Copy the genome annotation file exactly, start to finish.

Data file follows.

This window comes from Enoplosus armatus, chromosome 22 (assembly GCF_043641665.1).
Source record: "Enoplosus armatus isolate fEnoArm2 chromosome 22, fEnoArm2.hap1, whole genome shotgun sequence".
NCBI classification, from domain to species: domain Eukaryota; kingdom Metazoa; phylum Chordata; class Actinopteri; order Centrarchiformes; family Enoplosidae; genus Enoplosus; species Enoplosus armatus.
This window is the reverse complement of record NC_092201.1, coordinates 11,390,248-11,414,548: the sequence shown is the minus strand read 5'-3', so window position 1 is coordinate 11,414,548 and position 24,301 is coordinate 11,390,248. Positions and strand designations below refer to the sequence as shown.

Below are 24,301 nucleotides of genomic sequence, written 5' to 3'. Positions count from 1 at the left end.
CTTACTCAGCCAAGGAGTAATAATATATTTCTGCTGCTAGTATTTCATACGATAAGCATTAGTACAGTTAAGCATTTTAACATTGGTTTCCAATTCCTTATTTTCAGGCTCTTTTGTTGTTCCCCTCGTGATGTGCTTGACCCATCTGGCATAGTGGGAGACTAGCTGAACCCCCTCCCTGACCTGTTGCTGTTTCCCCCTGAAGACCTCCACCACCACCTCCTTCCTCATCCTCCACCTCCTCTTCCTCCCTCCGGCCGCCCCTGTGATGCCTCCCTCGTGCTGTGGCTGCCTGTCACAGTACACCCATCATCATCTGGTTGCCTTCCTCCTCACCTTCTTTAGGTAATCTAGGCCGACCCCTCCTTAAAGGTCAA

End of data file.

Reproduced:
This window comes from Enoplosus armatus, chromosome 22 (assembly GCF_043641665.1).
Source record: "Enoplosus armatus isolate fEnoArm2 chromosome 22, fEnoArm2.hap1, whole genome shotgun sequence".
NCBI classification, from domain to species: domain Eukaryota; kingdom Metazoa; phylum Chordata; class Actinopteri; order Centrarchiformes; family Enoplosidae; genus Enoplosus; species Enoplosus armatus.
This window is the reverse complement of record NC_092201.1, coordinates 11,390,248-11,414,548: the sequence shown is the minus strand read 5'-3', so window position 1 is coordinate 11,414,548 and position 24,301 is coordinate 11,390,248. Positions and strand designations below refer to the sequence as shown.

Below are 24,301 nucleotides of genomic sequence, written 5' to 3'. Positions count from 1 at the left end.
CTTACTCAGCCAAGGAGTAATAATATATTTCTGCTGCTAGTATTTCATACGATAAGCATTAGTACAGTTAAGCATTTTAACATTGGTTTCCAATTCCTTATTTTCAGGCTCTTTTGTTGTTCCCCTCGTGATGTGCTTGACCCATCTGGCATAGTGGGAGACTAGCTGAACCCCCTCCCTGACCTGTTGCTGTTTCCCCCTGAAGACCTCCACCACCACCTCCTTCCTCATCCTCCACCTCCTCTTCCTCCCTCCGGCCGCCCCTGTGATGCCTCCCTCGTGCTGTGGCTGCCTGTCACAGTACACCCATCATCATCTGGTTGCCTTCCTCCTCACCTTCTTTAGGTAATCTAGGCCGACCCCTCCTTAAAGGTCAA